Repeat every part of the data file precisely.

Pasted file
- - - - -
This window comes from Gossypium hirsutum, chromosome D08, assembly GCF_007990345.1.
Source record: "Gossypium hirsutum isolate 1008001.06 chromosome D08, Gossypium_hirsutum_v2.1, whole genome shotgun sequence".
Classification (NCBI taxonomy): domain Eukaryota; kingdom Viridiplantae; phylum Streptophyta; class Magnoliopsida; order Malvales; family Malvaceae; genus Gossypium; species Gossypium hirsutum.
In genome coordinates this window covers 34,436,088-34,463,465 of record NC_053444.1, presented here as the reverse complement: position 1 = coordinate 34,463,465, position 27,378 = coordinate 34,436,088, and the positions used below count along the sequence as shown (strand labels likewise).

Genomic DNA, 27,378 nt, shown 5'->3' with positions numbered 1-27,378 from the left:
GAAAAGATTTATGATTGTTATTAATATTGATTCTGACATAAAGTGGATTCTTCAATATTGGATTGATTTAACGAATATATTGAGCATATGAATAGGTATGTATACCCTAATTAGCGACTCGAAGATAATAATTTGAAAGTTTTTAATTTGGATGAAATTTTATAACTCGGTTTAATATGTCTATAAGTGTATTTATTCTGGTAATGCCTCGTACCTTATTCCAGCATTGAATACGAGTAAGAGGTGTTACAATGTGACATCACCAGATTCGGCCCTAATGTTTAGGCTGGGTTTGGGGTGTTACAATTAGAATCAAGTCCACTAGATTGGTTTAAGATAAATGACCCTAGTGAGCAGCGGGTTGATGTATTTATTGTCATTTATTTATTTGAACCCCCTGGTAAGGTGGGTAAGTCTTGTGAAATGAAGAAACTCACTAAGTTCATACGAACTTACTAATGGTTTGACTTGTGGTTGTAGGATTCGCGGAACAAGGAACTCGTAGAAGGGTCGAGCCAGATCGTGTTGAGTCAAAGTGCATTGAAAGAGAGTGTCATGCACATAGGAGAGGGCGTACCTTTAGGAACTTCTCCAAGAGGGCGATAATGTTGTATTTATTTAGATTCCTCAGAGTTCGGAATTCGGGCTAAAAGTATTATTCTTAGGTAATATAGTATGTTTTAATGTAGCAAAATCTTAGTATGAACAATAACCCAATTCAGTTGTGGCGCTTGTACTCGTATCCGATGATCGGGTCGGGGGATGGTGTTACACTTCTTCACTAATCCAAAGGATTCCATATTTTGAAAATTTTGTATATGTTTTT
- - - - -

This window comes from Gossypium hirsutum, chromosome D08, assembly GCF_007990345.1.
Source record: "Gossypium hirsutum isolate 1008001.06 chromosome D08, Gossypium_hirsutum_v2.1, whole genome shotgun sequence".
Classification (NCBI taxonomy): domain Eukaryota; kingdom Viridiplantae; phylum Streptophyta; class Magnoliopsida; order Malvales; family Malvaceae; genus Gossypium; species Gossypium hirsutum.
In genome coordinates this window covers 34,436,088-34,463,465 of record NC_053444.1, presented here as the reverse complement: position 1 = coordinate 34,463,465, position 27,378 = coordinate 34,436,088, and the positions used below count along the sequence as shown (strand labels likewise).

Genomic DNA, 27,378 nt, shown 5'->3' with positions numbered 1-27,378 from the left:
GAAAAGATTTATGATTGTTATTAATATTGATTCTGACATAAAGTGGATTCTTCAATATTGGATTGATTTAACGAATATATTGAGCATATGAATAGGTATGTATACCCTAATTAGCGACTCGAAGATAATAATTTGAAAGTTTTTAATTTGGATGAAATTTTATAACTCGGTTTAATATGTCTATAAGTGTATTTATTCTGGTAATGCCTCGTACCTTATTCCAGCATTGAATACGAGTAAGAGGTGTTACAATGTGACATCACCAGATTCGGCCCTAATGTTTAGGCTGGGTTTGGGGTGTTACAATTAGAATCAAGTCCACTAGATTGGTTTAAGATAAATGACCCTAGTGAGCAGCGGGTTGATGTATTTATTGTCATTTATTTATTTGAACCCCCTGGTAAGGTGGGTAAGTCTTGTGAAATGAAGAAACTCACTAAGTTCATACGAACTTACTAATGGTTTGACTTGTGGTTGTAGGATTCGCGGAACAAGGAACTCGTAGAAGGGTCGAGCCAGATCGTGTTGAGTCAAAGTGCATTGAAAGAGAGTGTCATGCACATAGGAGAGGGCGTACCTTTAGGAACTTCTCCAAGAGGGCGATAATGTTGTATTTATTTAGATTCCTCAGAGTTCGGAATTCGGGCTAAAAGTATTATTCTTAGGTAATATAGTATGTTTTAATGTAGCAAAATCTTAGTATGAACAATAACCCAATTCAGTTGTGGCGCTTGTACTCGTATCCGATGATCGGGTCGGGGGATGGTGTTACACTTCTTCACTAATCCAAAGGATTCCATATTTTGAAAATTTTGTATATGTTTTT